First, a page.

Editorial Board   Guest Author

Mr. Wolf

Erik Wolf

Executive Director, World Food Travel Association

Erik Wolf is the visionary founder of the world's food tourism industry, and of the World Food Travel Association. He is a highly sought speaker, thought leader, strategist and consultant, in the US and abroad, on all aspects of food and drink tourism. Mr. Wolf is considered the go-to food tourism industry resource for media outlets that have included CNN, the BBC, the Wall Street Journal, Newsweek, NBC, GQ, Forbes, Huffington Post, PeterGreenberg.com, the Australian Broadcasting Corporation, Arirang Korea, Sky Media (UK) and many more. He has spearheaded projects for world-class brands that have included the Province of Alberta (Canada), American Express, Walt Disney, Marriott Hotels & Resorts, Royal Caribbean Cruise Line, just to name a few. During his tenure as Executive Director of the Association, Mr. Wolf launched several innovative products for our industry, including the annual Food Travel Monitor, including the Monitor's PsychoCulinary profiling tool for food travelers; the Certified Culinary Travel Professional program; Business Readiness Training in Food Tourism; and Food Travel Talk TV. He is also the publisher of Have Fork Will Travel, the food tourism industry's most comprehensive handbook. Mr. Wolf's articles, speeches and research have been published in dozens of languages, including Chinese, Spanish, Greek, Polish, Russian, Portuguese and many more. Mr. Wolf also advises to UNESCO's Creative Cities Network gastronomy program and the UNWTO's Gastronomy Network. Mr. Wolf holds a B.A. in languages from the University of Virginia and an M.A. in Travel Marketing and International Communication from The American University in Washington, D.C. For Mr. Wolf, food is a way to communicate and connect with local people. A command of several languages has helped him navigate through dozens of countries. He has lived in Australia, Denmark, New Zealand, Singapore and South Africa. The more he traveled, the more he realized that many destinations have wonderful but untold stories in the form of truly unique food and beverage experiences. Mr. Wolf enjoys recommending unusual and remarkable food and beverages experiences from obscure lands. Don't ever let him loose in a grocery store in another country - you won't see him for hours.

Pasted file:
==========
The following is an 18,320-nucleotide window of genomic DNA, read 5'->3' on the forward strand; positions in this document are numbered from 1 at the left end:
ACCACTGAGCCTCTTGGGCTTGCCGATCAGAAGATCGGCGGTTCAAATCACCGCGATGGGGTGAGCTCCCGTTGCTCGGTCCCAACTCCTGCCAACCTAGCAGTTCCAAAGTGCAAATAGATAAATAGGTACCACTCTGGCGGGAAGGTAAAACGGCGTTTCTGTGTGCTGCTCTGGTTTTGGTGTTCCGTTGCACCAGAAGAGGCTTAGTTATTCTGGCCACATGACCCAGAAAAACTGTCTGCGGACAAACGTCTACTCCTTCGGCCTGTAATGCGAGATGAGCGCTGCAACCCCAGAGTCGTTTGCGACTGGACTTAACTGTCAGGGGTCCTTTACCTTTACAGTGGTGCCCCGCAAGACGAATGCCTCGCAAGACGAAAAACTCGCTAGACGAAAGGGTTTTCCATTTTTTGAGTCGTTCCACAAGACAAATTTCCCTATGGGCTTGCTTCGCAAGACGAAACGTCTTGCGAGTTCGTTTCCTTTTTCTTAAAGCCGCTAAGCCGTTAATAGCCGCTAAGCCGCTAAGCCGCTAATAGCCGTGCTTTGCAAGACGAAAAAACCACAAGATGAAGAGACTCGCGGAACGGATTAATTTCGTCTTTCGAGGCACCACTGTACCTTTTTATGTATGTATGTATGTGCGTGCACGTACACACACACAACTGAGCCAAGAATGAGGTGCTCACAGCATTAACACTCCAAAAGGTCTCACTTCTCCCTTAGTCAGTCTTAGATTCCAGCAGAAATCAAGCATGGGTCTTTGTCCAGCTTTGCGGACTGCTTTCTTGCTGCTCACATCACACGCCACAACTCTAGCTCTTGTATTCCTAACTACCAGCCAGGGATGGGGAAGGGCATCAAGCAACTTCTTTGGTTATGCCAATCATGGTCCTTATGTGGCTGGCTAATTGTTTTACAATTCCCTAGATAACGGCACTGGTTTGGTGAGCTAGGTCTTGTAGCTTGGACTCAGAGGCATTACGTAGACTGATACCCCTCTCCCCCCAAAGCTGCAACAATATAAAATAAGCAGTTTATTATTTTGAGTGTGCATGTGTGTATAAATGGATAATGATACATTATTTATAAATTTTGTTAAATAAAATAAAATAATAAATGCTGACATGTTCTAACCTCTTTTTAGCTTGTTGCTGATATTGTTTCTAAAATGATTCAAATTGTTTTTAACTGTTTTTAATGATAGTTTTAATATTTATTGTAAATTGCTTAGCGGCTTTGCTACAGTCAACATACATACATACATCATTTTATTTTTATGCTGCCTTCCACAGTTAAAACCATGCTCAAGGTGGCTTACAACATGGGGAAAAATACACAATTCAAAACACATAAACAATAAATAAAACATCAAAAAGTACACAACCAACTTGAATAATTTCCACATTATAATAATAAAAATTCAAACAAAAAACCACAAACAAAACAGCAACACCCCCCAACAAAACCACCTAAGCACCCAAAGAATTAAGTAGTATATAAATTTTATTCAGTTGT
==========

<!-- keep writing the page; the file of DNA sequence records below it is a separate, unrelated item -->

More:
Please visit http://www.worldfoodtravel.org for more information.

Mr. Wolf can be contacted at 503-213-3700 or erik@worldfoodtravel.org

Coming up in May 2020...

Eco-Friendly Practices: Creative Innovation

Being eco-friendly is no longer a fad. It is an urgent planetary need and hotels are actively doing their part to reduce their carbon footprint by implementing sustainable, green practices. In addition to the goodwill derived from doing the right thing, hotels are also realizing the benefits to their business. A large percentage of Millennials expect hotels to be eco-friendly and will only patronize those properties that are proudly conforming. Consequently, more hotels are realizing that sustainability is a key element in a successful branding strategy. In addition, going green can lead to a more profitable bottom line, as savings on electricity, water and cleaning materials can add up. Also, there are other advantages that come with being an eco-friendly business, such as government subsidies and tax and loan incentives. As a result, many hotels are finding innovative ways to integrate eco-friendly practices into their business. Geo-thermal energy systems, along with energy-from-waste systems, are being used to heat and cool the property. Passive solar panels, green roofs, natural lighting and natural ventilation strategies also assist in energy conservation. Low-flow water systems and plumbing fixtures make a contribution, as does eco-friendly hardwood flooring, and energy efficient televisions and appliances throughout the property. In addition, some hotels have implemented in-room recycling programs, and only provide all-natural, personal care items. One hotel has actually constructed a bee-keeping operation on their grounds. Not only is this good for the bees but the hotel also produces products from the operation which they sell. This kind of creative innovation also holds enormous appeal to guests. The May issue of the Hotel Business Review will document what some hotels are doing to integrate sustainable practices into their operations and how they are benefiting from them.